Carla Simón • Director
“I learn a lot from the way that children look at film”
by Alfonso Rivera
- BERLIN 2017: Summer 1993 is the title of Catalan filmmaker Carla Simón’s much-anticipated first full-length feature, screening in Berlin in the Generation KPlus section
Summer 1993 [+see also:
interview: Carla Simón
film profile], Carla Simón’s full-length debut, was selected two years ago by the Berlinale’s Script Station programme, and last year it took part in the Co-Production Market. The director, who studied in the UK and the USA, gave us the low-down on her latest work.
Cineuropa: Was it a big surprise to be chosen for the Berlinale?
Carla Simón: Yes, it really was. They told us on the 2nd of January, so that was a great way to start off the year. We had a big rush to get the film ready in time, because we filmed it last summer, so we showed them a first editing cut and only later the final film.
It’s a largely autobiographical film, is that right?
The first draft of the screenplay was an amalgamation of my own memories, but I got to the point where I no longer knew what I had made up and what was a genuine memory or something I had been told. But yes, there are some scenes that are exactly as I remember them and many others that are based on certain thoughts or impressions. I lost my mother when I was six years old, and my father had died earlier, when I was very small. The summer of 1993 was my first with a new family: my aunt and uncle and my cousin. So it’s my story, through and through.
I imagine it wasn’t all that easy working with children...
It’s really difficult. Some people ask me what method I used; there’s no method, you just try things out and see what happens... I felt very strongly that the children had to believe in what they were doing, as far as possible, and so we had very long rehearsals with the adult actors to let them spend many hours together playing at being a family, creating that sense of intimacy. The little girls loved playing like that and they never even read the script: I would tell them what was happening in the scene or toss them the line while the cameras were rolling, but it was very difficult to stop them looking at the camera.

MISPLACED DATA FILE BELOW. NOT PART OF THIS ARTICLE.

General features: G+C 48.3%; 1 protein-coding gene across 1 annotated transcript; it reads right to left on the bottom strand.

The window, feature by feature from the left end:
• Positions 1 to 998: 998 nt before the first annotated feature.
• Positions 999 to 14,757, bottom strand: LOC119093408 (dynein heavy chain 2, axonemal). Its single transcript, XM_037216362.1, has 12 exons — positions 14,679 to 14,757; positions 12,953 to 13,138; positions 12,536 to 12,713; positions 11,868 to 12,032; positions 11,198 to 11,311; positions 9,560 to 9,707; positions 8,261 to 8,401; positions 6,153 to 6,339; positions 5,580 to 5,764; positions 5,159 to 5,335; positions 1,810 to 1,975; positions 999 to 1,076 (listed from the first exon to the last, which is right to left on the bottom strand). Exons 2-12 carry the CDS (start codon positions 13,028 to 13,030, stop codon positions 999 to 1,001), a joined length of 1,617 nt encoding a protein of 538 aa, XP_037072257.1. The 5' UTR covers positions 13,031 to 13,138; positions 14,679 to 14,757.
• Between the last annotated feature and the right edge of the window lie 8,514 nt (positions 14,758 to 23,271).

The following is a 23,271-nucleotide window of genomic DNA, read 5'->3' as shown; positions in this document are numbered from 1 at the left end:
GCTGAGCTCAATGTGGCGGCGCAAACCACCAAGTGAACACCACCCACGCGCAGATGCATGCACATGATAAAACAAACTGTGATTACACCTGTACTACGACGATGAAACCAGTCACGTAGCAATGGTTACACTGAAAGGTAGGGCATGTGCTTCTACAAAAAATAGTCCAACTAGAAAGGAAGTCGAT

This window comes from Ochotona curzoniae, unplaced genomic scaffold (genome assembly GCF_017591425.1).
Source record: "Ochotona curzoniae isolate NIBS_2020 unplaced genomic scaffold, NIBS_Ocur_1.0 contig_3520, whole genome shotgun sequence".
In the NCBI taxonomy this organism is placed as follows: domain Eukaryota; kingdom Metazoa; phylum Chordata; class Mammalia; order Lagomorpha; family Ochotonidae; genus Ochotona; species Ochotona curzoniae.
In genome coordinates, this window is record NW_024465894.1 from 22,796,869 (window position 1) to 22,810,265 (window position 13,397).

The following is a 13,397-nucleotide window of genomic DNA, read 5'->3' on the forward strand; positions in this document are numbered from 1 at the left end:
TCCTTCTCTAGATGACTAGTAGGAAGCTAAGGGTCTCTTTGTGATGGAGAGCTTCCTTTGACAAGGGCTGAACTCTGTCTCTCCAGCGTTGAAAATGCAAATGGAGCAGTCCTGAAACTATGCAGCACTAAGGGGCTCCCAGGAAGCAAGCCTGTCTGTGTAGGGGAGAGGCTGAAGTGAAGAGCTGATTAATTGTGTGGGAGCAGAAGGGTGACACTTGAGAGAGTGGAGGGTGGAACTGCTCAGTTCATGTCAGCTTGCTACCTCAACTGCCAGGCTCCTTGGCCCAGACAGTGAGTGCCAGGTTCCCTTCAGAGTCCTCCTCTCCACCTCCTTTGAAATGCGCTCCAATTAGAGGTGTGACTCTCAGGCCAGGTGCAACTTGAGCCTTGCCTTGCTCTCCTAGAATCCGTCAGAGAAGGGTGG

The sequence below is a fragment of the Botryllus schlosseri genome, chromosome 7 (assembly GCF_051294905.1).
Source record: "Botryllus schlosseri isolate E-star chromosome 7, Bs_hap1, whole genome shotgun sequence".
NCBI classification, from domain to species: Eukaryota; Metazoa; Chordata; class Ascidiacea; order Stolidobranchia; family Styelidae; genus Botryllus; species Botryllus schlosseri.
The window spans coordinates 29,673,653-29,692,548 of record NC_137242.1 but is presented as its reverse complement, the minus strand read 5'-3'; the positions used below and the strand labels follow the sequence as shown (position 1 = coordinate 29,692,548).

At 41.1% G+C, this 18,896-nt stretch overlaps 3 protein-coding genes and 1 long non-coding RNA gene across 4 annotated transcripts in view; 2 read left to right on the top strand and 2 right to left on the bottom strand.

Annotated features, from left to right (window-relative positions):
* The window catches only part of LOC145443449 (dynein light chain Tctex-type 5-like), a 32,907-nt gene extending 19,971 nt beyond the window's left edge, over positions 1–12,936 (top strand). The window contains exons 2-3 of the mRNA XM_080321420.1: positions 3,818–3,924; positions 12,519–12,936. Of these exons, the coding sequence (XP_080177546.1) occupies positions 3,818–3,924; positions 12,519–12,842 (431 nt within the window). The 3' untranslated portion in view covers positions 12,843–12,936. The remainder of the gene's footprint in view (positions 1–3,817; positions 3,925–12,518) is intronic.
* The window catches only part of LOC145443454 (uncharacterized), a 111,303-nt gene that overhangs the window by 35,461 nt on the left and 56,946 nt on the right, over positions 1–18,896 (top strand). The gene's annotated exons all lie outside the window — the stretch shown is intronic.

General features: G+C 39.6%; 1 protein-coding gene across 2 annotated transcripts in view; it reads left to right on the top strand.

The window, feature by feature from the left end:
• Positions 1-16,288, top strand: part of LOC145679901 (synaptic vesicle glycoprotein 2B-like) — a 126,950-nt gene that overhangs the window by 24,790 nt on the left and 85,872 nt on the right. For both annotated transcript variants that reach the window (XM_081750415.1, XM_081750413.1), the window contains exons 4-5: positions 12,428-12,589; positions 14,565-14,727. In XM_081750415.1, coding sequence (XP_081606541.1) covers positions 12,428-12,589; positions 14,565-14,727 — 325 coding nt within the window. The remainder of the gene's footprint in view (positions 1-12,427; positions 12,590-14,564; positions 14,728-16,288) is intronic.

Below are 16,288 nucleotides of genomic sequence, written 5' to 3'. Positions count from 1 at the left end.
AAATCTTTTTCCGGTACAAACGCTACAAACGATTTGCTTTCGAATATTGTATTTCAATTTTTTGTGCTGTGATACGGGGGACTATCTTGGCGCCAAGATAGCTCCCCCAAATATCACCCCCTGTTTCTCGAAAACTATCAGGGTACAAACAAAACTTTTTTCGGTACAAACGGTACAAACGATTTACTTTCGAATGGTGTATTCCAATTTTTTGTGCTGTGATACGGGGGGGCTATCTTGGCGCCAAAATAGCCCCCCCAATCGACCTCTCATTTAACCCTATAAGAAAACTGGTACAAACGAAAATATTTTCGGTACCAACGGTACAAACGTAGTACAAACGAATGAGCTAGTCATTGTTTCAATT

As well as addressing the theme of childhood in your short films, you also work on an educational project, Cine en Curso.
Ever since I was 14 years old, I’ve always worked with children in summer schools. Later, when I was studying in the USA, I had a break from it, but in London we set up an organisation to teach children about film. When I came back to Spain I got in touch with Cine en Curso to ask if I could work with them, because I love doing it. I’m a great proponent of theirs because they have a method that works very well and the children get to see films they never otherwise would. Everyone works together, they feel part of it and they learn a lot. I learn a lot from the way that children look at and interpret film.
The team behind Summer 1993 is predominantly female — that’s quite unusual, and we shouldn’t be in the position where it seems like something exceptional...
It was unintentional; it happened naturally. I chose the people I thought would be right for the project and who I was speaking to about working with me. Because I lived in London for a long time, I had no team in Spain, so I had to put one together especially for this film and I didn’t think about gender, it just happened that way. We filmed for six weeks straight, eight hours a day, because the girls didn’t have any more time than that. It was really fast. The casting took a long time, five or six months, and it was difficult because I was looking for someone who would remind me of my younger self. For the character of Frida, it was important to find someone city-born and with a deep inner world, and the very smallest girl had to convey innocence, sweetness and the belief that everything was just fine. Laia Artigas, the oldest, was the last girl we saw, and the role of the youngest went to the only four-year-old who really took to playing with us.
(Translated from Spanish)
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